To a large degree, it is the change in book distribution that is driving me forward at a rapid pace. Now the question is no longer, “Can I get published?” The question is “Can I develop a readership?” And that is a very different question because it puts the power squarely in my hands. Whether or not I can develop a large readership remains to be seen, but whether or not I can develop one at all will evolve solely from my efforts. It’s a little scary, but a lot empowering. I feel like an author entrepreneur!
What I think is absolutely fascinating (and cool) is that there are two sides to this empowerment. On one side is the writer, folks like me. On the other is the reader. I think this whole sea change to epublishing and Indie authors is an absolute windfall for readers. I recently read a great article by Kristine Rusch, which nicely captures the Changing Playing Field.
Because this article has some of the best in-depth analysis I’ve seen (in one place) of the industry and makes a useful analogy to TV, I actually sent it to my mother to help explain what I am doing. I thought that it would give her a better insight into where I am headed, why, and its feasibility. Although I did decide months ago that I was going to epublish and not worry at all about traditional publishing.
The funny thing was that before I decided, as I was doing research on the changing market, I still had to convince myself that it was OK to epublish. Interestingly, part of what helped me to see the light (because my grad school background had indoctrinated me to believe that an Indie doing only epublishing sounded like a hack) was that one day I looked around and realized that I was consuming my books in about equal quantities paper, audio, and electronic. It just stopped making sense that I wouldn’t be open to publishing in different formats since I was consuming in different formats. Along the way, I stumbled on John Scalzi’s (who is both a very popular author I like and a very popular blogger) State of the Game article, which I think makes the point that even for established authors the distribution mix is changing.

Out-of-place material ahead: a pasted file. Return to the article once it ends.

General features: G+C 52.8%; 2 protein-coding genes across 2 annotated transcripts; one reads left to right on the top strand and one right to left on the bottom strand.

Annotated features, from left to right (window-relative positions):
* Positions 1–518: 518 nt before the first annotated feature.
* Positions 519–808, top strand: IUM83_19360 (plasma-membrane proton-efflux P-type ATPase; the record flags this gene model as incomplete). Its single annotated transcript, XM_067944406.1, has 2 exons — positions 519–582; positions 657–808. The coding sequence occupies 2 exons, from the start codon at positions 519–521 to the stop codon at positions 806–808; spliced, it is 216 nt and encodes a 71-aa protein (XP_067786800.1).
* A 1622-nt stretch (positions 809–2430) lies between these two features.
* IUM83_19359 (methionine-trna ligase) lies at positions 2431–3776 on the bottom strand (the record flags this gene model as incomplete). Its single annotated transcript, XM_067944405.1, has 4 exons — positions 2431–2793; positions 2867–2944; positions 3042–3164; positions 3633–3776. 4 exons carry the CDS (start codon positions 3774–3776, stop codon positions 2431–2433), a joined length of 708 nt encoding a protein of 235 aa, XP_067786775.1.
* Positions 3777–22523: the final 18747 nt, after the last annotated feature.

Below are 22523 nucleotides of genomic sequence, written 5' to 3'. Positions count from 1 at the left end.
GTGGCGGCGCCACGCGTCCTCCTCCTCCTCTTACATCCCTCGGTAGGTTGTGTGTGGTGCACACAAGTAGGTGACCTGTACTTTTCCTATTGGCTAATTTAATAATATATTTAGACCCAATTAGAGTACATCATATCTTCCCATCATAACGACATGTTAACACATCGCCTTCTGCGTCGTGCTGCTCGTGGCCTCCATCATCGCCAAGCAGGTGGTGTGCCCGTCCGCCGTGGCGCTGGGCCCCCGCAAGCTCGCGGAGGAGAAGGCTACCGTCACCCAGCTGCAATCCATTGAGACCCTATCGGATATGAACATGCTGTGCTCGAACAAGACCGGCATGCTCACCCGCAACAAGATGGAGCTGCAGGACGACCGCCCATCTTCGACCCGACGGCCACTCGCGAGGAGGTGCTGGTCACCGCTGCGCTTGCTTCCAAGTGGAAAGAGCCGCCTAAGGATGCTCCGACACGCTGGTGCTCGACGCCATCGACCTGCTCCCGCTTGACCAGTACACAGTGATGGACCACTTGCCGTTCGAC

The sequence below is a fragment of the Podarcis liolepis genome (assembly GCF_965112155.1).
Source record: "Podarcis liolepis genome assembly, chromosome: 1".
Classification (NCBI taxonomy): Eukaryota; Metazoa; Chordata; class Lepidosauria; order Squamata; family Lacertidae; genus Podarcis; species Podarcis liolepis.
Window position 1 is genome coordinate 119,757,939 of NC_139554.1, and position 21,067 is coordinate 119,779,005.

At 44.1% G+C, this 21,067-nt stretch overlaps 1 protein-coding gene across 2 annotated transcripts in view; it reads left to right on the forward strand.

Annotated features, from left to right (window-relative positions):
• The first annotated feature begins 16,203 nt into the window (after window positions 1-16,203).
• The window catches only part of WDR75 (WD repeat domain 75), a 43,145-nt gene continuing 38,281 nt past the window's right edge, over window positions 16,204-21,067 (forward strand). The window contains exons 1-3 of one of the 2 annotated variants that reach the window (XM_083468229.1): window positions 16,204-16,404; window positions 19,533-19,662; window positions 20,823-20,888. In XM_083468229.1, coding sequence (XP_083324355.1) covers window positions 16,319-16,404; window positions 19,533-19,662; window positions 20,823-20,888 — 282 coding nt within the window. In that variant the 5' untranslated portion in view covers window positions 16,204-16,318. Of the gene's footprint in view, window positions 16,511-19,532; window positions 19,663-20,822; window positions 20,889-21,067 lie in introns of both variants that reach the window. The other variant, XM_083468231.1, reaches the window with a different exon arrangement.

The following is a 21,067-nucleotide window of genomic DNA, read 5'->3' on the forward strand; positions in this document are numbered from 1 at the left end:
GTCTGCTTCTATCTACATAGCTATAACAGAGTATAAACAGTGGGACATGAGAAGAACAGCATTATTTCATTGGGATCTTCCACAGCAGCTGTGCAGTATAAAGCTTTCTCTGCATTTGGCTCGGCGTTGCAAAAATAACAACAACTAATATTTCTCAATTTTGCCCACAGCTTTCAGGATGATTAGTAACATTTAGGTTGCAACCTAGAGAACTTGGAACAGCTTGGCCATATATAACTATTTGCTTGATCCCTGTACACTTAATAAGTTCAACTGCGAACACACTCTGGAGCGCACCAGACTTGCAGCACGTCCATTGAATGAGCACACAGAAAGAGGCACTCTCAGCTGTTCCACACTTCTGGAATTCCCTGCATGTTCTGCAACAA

One other thing that I’ve realized along the way is that one of the reasons that independent or self-published authors were sometimes viewed as hacks is because they didn’t approach their work with professionalism. As for me, I can simply choose to be professional. In fact, I have had two different drafts go through feedback sessions, received feedback from 15-20 people, I am continuing to incorporate suggestions, and I’m going to have my book professionally edited and a professional cover done. Frankly, it is a second job right now and I am very committed to it. That to me is professional.